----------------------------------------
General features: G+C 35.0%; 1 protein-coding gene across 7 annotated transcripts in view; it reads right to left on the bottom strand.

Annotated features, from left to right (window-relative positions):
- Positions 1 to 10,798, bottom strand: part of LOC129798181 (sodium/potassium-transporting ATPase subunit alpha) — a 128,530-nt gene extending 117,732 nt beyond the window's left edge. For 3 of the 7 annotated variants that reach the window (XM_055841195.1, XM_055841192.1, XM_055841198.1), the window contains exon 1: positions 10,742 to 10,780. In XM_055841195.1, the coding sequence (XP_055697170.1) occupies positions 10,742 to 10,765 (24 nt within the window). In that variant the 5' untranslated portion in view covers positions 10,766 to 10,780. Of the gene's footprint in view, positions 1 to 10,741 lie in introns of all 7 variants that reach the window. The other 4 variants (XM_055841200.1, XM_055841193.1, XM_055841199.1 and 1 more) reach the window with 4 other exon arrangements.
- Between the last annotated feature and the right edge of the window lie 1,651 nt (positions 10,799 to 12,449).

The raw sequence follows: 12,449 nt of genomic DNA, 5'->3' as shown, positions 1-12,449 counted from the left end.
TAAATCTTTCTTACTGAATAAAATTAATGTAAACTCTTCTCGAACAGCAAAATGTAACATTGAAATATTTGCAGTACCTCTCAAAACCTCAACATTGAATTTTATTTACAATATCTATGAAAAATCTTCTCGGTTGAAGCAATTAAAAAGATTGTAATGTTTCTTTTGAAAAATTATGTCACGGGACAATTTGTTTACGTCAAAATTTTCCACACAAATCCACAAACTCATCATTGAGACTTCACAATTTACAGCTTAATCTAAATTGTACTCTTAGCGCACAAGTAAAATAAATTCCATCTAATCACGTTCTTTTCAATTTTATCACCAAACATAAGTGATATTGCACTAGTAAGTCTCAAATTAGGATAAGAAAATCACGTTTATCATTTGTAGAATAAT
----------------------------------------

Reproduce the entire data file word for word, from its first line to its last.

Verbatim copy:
General features: G+C 35.0%; 1 protein-coding gene across 7 annotated transcripts in view; it reads right to left on the bottom strand.

Annotated features, from left to right (window-relative positions):
- Positions 1 to 10,798, bottom strand: part of LOC129798181 (sodium/potassium-transporting ATPase subunit alpha) — a 128,530-nt gene extending 117,732 nt beyond the window's left edge. For 3 of the 7 annotated variants that reach the window (XM_055841195.1, XM_055841192.1, XM_055841198.1), the window contains exon 1: positions 10,742 to 10,780. In XM_055841195.1, the coding sequence (XP_055697170.1) occupies positions 10,742 to 10,765 (24 nt within the window). In that variant the 5' untranslated portion in view covers positions 10,766 to 10,780. Of the gene's footprint in view, positions 1 to 10,741 lie in introns of all 7 variants that reach the window. The other 4 variants (XM_055841200.1, XM_055841193.1, XM_055841199.1 and 1 more) reach the window with 4 other exon arrangements.
- Between the last annotated feature and the right edge of the window lie 1,651 nt (positions 10,799 to 12,449).

The raw sequence follows: 12,449 nt of genomic DNA, 5'->3' as shown, positions 1-12,449 counted from the left end.
TAAATCTTTCTTACTGAATAAAATTAATGTAAACTCTTCTCGAACAGCAAAATGTAACATTGAAATATTTGCAGTACCTCTCAAAACCTCAACATTGAATTTTATTTACAATATCTATGAAAAATCTTCTCGGTTGAAGCAATTAAAAAGATTGTAATGTTTCTTTTGAAAAATTATGTCACGGGACAATTTGTTTACGTCAAAATTTTCCACACAAATCCACAAACTCATCATTGAGACTTCACAATTTACAGCTTAATCTAAATTGTACTCTTAGCGCACAAGTAAAATAAATTCCATCTAATCACGTTCTTTTCAATTTTATCACCAAACATAAGTGATATTGCACTAGTAAGTCTCAAATTAGGATAAGAAAATCACGTTTATCATTTGTAGAATAAT